Pasteurella multocida is responsible for significant economic losses in pigs worldwide. In clinically diseased pigs, most P. multocida isolates are characterised as subspecies multocida, biovar 2 or 3 and capsular type A or D; however, there is little information regarding subspecies, biovars, and other capsular types of P. multocida isolates in Korea. Here, we provided information covering an extended time period regarding P. multocida in pigs with pneumonia in Korea using phenotypic and genotypic characterisations and data associated with the minimum inhibitory concentrations.
The overall prevalence of P. multocida between 2008 and 2016 was 16.8% (240/1430), with 85% of the P. multocida isolates (204/240) coinfected with other respiratory pathogens. Of the 240 isolates, 166 were included in this study; all of these P. multocida isolates were characterised as subspecies multocida and the most prevalent phenotypes were represented by biovar 3 (68.7%; n = 114) and capsular type A (69.9%; n = 116). Additionally, three capsular type F isolates were identified, with this representing the first report of such isolates in Korea. All biovar 1 and 2 isolates were capsular types F and A, respectively. The virulence-associated gene distribution was variable; all capsular type A and D isolates harboured pmHAS and hsf-1, respectively ( P < 0.001), with type F (biovar 1) significantly correlated with hsf-1 ( P < 0.05) and pfhA ( P < 0.01), biovar 2 highly associated with pfhA and pmHAS, and biovar 3 significantly correlated with hsf-1, pmHAS, and hgbB ( P < 0.001), whereas biovar 13 was related only to hgbB ( P < 0.05). The highest resistance rate was found to be to oxytetracycline (63.3%), followed by florfenicol (16.3%).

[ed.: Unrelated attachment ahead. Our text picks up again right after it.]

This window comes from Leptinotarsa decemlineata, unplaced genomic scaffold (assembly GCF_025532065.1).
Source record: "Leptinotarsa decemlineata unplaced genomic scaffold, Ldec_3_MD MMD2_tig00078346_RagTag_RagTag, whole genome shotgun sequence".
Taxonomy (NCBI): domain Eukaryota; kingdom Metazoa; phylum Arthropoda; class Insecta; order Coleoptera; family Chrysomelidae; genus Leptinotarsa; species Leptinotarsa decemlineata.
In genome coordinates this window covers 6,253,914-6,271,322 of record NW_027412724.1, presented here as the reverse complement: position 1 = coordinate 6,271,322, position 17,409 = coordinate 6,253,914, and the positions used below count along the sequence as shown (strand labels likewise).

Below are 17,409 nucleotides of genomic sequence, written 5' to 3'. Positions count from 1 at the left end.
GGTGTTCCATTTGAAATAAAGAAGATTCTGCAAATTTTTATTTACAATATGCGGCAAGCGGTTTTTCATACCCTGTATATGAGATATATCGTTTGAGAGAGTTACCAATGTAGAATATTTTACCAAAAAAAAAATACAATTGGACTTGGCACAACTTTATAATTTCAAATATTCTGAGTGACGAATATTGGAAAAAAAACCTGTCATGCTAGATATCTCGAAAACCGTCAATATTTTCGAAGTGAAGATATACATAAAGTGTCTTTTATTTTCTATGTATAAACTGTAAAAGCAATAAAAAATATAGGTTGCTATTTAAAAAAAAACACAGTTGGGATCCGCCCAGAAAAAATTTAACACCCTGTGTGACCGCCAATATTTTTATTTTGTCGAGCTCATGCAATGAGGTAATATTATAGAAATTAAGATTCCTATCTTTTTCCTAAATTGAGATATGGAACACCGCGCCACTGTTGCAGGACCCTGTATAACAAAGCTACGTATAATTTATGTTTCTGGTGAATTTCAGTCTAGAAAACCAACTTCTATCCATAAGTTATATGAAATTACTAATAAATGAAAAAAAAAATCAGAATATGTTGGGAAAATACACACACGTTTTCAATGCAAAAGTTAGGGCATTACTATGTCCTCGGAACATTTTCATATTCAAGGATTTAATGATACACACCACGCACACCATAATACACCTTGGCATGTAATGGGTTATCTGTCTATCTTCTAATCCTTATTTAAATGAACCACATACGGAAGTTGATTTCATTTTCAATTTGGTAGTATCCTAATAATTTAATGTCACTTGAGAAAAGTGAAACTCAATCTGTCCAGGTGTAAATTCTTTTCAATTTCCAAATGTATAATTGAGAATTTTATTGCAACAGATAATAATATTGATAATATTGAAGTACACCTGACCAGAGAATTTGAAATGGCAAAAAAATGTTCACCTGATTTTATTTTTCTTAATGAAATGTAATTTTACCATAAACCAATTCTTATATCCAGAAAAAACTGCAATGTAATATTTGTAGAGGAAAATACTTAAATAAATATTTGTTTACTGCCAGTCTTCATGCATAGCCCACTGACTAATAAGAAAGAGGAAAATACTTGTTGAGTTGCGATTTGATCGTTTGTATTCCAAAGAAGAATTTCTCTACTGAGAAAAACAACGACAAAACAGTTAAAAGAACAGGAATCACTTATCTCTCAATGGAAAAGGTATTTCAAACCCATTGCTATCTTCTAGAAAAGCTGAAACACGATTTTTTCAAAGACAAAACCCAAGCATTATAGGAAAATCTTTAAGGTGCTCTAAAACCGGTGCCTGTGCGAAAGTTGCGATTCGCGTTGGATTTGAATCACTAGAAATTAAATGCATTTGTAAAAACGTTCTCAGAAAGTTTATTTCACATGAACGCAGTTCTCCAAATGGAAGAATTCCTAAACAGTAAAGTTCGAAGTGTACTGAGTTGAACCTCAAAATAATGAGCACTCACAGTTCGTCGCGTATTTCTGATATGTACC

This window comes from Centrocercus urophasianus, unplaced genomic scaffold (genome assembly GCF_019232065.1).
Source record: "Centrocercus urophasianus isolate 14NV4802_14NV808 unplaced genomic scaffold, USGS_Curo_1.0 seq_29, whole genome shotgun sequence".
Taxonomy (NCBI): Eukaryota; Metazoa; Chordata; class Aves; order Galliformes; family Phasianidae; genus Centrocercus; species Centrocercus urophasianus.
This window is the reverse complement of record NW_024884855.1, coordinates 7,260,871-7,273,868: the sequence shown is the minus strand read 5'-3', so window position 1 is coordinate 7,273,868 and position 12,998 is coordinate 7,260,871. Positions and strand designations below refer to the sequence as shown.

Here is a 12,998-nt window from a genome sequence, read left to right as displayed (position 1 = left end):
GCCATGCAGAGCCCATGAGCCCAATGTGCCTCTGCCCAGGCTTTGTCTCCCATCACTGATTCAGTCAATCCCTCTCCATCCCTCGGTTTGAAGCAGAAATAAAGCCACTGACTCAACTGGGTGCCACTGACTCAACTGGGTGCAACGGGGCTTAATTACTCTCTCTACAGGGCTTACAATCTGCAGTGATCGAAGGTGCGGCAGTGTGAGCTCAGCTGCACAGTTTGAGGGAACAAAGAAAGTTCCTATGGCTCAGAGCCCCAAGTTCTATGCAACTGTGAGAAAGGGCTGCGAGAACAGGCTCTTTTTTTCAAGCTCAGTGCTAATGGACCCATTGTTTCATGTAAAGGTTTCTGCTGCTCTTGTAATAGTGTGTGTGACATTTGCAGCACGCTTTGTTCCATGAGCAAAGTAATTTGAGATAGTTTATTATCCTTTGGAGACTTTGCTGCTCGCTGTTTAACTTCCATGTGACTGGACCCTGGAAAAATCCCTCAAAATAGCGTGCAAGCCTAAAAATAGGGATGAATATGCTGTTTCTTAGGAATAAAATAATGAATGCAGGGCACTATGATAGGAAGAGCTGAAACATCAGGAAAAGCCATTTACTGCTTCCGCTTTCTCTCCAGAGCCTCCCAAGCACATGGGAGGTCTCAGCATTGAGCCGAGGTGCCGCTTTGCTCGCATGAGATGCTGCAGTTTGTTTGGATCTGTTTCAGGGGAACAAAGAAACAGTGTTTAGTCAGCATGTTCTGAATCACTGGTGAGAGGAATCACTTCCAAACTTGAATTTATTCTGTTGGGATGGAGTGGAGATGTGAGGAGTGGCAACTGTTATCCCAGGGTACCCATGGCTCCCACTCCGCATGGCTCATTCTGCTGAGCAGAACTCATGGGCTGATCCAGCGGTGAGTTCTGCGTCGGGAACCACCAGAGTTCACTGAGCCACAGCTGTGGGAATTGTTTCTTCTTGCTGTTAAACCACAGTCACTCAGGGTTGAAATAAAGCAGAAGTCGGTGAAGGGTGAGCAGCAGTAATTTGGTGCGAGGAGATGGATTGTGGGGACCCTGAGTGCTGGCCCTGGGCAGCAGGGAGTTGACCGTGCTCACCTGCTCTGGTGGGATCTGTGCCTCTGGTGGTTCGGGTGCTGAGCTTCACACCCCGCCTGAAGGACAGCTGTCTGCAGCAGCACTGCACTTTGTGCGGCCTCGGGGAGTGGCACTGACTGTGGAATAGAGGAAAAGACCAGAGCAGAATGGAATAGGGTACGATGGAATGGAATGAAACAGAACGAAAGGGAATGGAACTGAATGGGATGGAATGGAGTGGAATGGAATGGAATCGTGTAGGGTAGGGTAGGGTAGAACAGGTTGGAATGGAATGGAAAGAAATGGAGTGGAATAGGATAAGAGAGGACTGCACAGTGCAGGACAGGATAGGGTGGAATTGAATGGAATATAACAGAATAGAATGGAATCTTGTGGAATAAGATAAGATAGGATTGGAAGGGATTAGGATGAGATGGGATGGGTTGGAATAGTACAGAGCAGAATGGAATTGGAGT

P. multocida subspecies multocida, biovar 3, and capsular type A was the most prevalent isolate in this study, and our findings indicated the emergence of capsular type F in Korea. Moreover, prudent use of oxytetracycline and florfenicol is required because of the identified high resistance rates. Further studies are required for continuous monitoring of the antimicrobial resistance, prevalence, and epidemiological characterisation of P. multocida, and experimental infection models are needed to define the pathogenicity of capsular type F.